On the face of it, most people think of rifle and pistol ammunition as all being the same. This is much like ignorance of any subject; you do not have a frame of reference with which to determine either the similarities or differences between objects in a certain field. To make this point clear — this notion is immediately apparent in the field of coffee and tea. Isn't all coffee the same? It all tastes like coffee, after all. Well, no, it isn't all the same. Neither is all tea. Neither are bullets.
That isn't to say that there aren't shared characteristics between bullets (or coffee or tea). Some may be based on similar designs and use the same diameter bullet. They may use the same kind of powder and primer. Yet, the end result is quite different. Much like coffee and tea, change a couple of the variables and you have something that is different, perhaps subtle, but distinct.
Even for the seasoned shooter, caliber nomenclature (by this I mean, what is actually marked on the box), on the surface, does not seem to have any rhyme or reason associated with why X cartridge is really called X. This was not always so.
In the time of the first self contained cartridges (1860's or so), things were very simple. You were given the caliber, the length of the cartridge and the amount of black powder to be used. So, a typical cartridge of this period would be listed as (.)45-210-70 (the 210 means 2.1 inches in length). Eventually, this nomenclature was somewhat shortened to just the caliber (.45) and the powder charge (70 grains) which ended up, in this example, giving us the .45-70 Government.
When smokeless powder came about in the early 1900's, the naming conventions mainly stayed the same. For instance, the .30-30 Winchester, a .30 caliber bullet with a powder charge of 30 grains of black powder, was the first to make the change to smokeless powder. In so doing, it lost the meaning of its name — it does not take nearly 30 grains of any powder today (think more like 10) to make the cartridge work. But we still call it the "30-30" and life goes on.
Today, things are much more difficult to discern. No longer satisfied with caliber, case length and powder charge, the cartridges of today in their designation are much more of a mystery. Other than the metric system to designate cartridges, it is really just a matter of, more often than not, "what can we call this one?"
For instance, there are only 6-7 different (this is not considering bullets that are custom made; nor is it taking into account pistol bullets) diameters of rifle bullets readily available. One of the most popular bullet sizes available today is the .224" caliber bullet. This bullet size is used in the following cartridges:
As you can see, only one of these has the "correct" nomenclature for the actual diameter of the bullet; yet, they all shoot the same bullet. (As an aside, all bullets are oversized one thousandth of an inch over the bore size in which they are to be used. The reason the bullet is manufactured this way is so that the bullet engages the rifling and has spin imparted to it, thus making it more accurate.) Why the discrepancy? In a word:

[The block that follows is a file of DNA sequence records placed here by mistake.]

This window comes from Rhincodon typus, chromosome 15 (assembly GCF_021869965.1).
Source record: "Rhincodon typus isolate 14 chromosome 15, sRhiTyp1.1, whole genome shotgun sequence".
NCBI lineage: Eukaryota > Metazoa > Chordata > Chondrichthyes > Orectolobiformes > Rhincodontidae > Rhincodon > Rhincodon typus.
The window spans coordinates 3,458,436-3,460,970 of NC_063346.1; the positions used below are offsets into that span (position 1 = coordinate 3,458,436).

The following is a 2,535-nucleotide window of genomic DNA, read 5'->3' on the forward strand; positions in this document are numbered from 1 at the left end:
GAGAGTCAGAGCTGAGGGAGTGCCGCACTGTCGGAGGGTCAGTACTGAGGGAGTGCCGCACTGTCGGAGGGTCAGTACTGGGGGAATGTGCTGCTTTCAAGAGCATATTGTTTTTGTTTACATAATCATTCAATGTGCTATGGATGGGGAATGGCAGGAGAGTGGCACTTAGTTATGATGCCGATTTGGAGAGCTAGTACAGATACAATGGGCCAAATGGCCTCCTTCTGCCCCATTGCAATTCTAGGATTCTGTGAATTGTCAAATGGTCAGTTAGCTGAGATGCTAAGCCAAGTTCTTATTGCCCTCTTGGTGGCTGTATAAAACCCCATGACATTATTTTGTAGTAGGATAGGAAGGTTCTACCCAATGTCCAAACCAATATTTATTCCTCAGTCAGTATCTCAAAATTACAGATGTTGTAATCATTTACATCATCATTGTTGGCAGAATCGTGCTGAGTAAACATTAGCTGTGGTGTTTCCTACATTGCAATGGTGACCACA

How many times can something be made whiter and brighter? About as often as is needed, it seems. This isn't to say that all of these are creations just to fill some new found "need". Taking the above example, all of the above are just as distinct as Jamaican Blue Mountain versus a cup of Folgers. They each use the same diameter bullet (they are all coffee), and yet, they all perform a different function (they all have a different taste). In this case, both the .220 Swift and .22-250 Remington are long range, high speed varmint hunting rounds. Both can be hard on barrels- too hot to handle, in a sense; high pressure and high velocity do not make for long barrel life. Whereas the .223 Remington has roughly half the amount of speed and gives up some range, but is in demand more than either of the former. All of them have different brass casings. Just a variable here, a variable there and you end up with something that has different working pressures, effective ranges and velocities. They all serve a purpose; it is just a matter of knowing which one to pick for that purpose.
However, it is still very much a convention of marketing. Who else (than a company) would name something "Zipper" or "Bee"? Some of this is probably an attempt to make the cartridge stand out, which is, of course, quite along the lines of the text from a Marketing 101 textbook. The differences between them lay not only in the names, but in their respective abilities. The names just don't tell you what their abilities (or even what size bullet is being used) are; which is, of course, the problem.
In the end, the best way to find out what the caliber nomenclature means is to ask your local sporting goods shopkeep to get the scoop. Because if you just go by the box, you will be muddled quite badly.